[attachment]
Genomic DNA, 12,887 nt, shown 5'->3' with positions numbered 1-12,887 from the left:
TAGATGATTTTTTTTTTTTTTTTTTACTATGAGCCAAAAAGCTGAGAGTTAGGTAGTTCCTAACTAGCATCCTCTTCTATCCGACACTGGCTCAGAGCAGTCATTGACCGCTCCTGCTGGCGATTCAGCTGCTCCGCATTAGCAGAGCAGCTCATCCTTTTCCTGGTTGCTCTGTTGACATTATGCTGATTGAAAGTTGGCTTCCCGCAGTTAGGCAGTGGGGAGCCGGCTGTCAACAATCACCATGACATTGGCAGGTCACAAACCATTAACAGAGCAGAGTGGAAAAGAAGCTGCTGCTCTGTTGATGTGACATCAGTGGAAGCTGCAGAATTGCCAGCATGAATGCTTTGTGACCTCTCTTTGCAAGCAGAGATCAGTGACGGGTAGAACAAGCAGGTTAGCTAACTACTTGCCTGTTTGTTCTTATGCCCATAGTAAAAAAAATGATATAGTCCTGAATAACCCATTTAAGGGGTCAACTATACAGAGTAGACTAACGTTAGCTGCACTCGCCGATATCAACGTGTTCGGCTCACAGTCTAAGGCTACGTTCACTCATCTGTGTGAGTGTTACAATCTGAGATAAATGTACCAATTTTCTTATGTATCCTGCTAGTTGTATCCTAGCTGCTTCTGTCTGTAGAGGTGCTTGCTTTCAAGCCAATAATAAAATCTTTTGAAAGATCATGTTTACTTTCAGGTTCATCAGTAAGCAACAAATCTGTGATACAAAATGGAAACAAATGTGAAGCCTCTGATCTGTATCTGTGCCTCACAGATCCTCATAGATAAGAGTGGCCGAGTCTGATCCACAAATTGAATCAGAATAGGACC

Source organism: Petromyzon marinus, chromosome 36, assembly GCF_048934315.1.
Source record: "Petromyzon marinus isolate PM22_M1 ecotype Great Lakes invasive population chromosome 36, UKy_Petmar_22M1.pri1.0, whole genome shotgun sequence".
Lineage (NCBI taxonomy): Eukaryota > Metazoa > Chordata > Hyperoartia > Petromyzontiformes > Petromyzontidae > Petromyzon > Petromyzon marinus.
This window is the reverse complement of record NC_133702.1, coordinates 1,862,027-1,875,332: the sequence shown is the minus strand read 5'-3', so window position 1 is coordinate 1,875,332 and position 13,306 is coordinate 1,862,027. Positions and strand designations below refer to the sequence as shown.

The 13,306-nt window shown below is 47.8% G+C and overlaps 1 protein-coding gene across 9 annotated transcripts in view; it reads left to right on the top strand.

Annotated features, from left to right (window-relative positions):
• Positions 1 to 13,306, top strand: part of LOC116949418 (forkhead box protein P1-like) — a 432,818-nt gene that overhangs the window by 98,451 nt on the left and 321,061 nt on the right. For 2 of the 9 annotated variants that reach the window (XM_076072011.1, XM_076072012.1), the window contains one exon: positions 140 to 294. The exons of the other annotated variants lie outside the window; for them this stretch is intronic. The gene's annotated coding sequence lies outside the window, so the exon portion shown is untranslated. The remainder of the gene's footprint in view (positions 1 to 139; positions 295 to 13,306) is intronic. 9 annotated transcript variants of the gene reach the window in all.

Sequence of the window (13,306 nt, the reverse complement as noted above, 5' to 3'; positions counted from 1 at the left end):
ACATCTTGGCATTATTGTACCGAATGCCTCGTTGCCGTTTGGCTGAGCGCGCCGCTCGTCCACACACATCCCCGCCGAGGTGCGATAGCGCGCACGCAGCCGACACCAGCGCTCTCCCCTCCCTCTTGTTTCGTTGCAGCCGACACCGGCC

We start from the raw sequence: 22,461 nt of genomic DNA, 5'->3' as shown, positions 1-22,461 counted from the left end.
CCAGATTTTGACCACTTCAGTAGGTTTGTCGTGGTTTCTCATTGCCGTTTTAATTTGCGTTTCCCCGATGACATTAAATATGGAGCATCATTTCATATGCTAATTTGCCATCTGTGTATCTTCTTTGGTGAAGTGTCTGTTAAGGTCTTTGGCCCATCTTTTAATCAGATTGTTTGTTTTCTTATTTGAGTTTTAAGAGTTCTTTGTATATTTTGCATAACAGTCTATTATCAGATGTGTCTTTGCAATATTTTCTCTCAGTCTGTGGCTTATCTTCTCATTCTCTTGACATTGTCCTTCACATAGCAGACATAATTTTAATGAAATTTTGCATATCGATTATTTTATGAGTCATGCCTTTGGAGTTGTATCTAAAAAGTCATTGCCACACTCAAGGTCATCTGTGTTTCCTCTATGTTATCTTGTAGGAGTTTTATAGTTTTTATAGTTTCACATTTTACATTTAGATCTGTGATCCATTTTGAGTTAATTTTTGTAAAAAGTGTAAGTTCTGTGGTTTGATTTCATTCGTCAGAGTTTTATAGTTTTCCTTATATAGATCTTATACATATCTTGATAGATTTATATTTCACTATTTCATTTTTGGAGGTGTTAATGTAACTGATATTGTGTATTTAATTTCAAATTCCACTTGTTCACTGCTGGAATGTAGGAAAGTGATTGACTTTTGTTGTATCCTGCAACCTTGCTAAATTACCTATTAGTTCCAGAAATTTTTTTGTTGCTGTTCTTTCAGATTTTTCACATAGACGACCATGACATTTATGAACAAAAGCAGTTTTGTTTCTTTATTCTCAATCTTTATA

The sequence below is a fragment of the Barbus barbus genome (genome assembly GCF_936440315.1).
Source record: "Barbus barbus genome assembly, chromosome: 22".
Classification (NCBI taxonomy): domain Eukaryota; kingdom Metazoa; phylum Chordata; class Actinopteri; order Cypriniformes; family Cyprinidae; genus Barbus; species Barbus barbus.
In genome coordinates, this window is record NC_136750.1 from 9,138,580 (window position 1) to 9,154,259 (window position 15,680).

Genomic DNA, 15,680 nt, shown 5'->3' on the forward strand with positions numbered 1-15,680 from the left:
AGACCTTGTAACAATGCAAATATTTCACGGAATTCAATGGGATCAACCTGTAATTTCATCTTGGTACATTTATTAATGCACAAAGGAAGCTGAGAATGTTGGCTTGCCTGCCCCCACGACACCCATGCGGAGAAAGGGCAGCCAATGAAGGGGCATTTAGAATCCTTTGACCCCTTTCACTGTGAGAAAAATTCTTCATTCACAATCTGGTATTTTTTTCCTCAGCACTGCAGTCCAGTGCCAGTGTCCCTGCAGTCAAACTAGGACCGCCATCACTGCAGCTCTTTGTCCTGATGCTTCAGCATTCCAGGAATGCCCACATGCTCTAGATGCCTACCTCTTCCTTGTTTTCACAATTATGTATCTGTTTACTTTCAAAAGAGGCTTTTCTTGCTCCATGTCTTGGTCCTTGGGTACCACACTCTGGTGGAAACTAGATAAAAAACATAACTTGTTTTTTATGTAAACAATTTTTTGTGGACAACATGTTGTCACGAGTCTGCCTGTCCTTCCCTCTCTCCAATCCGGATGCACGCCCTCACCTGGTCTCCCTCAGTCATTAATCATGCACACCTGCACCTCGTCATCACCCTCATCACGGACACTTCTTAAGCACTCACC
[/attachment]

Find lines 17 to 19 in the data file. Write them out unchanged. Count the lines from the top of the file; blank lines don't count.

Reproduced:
In genome coordinates, this window is record NC_136750.1 from 9,138,580 (window position 1) to 9,154,259 (window position 15,680).

Genomic DNA, 15,680 nt, shown 5'->3' on the forward strand with positions numbered 1-15,680 from the left:
AGACCTTGTAACAATGCAAATATTTCACGGAATTCAATGGGATCAACCTGTAATTTCATCTTGGTACATTTATTAATGCACAAAGGAAGCTGAGAATGTTGGCTTGCCTGCCCCCACGACACCCATGCGGAGAAAGGGCAGCCAATGAAGGGGCATTTAGAATCCTTTGACCCCTTTCACTGTGAGAAAAATTCTTCATTCACAATCTGGTATTTTTTTCCTCAGCACTGCAGTCCAGTGCCAGTGTCCCTGCAGTCAAACTAGGACCGCCATCACTGCAGCTCTTTGTCCTGATGCTTCAGCATTCCAGGAATGCCCACATGCTCTAGATGCCTACCTCTTCCTTGTTTTCACAATTATGTATCTGTTTACTTTCAAAAGAGGCTTTTCTTGCTCCATGTCTTGGTCCTTGGGTACCACACTCTGGTGGAAACTAGATAAAAAACATAACTTGTTTTTTATGTAAACAATTTTTTGTGGACAACATGTTGTCACGAGTCTGCCTGTCCTTCCCTCTCTCCAATCCGGATGCACGCCCTCACCTGGTCTCCCTCAGTCATTAATCATGCACACCTGCACCTCGTCATCACCCTCATCACGGACACTTCTTAAGCACTCACC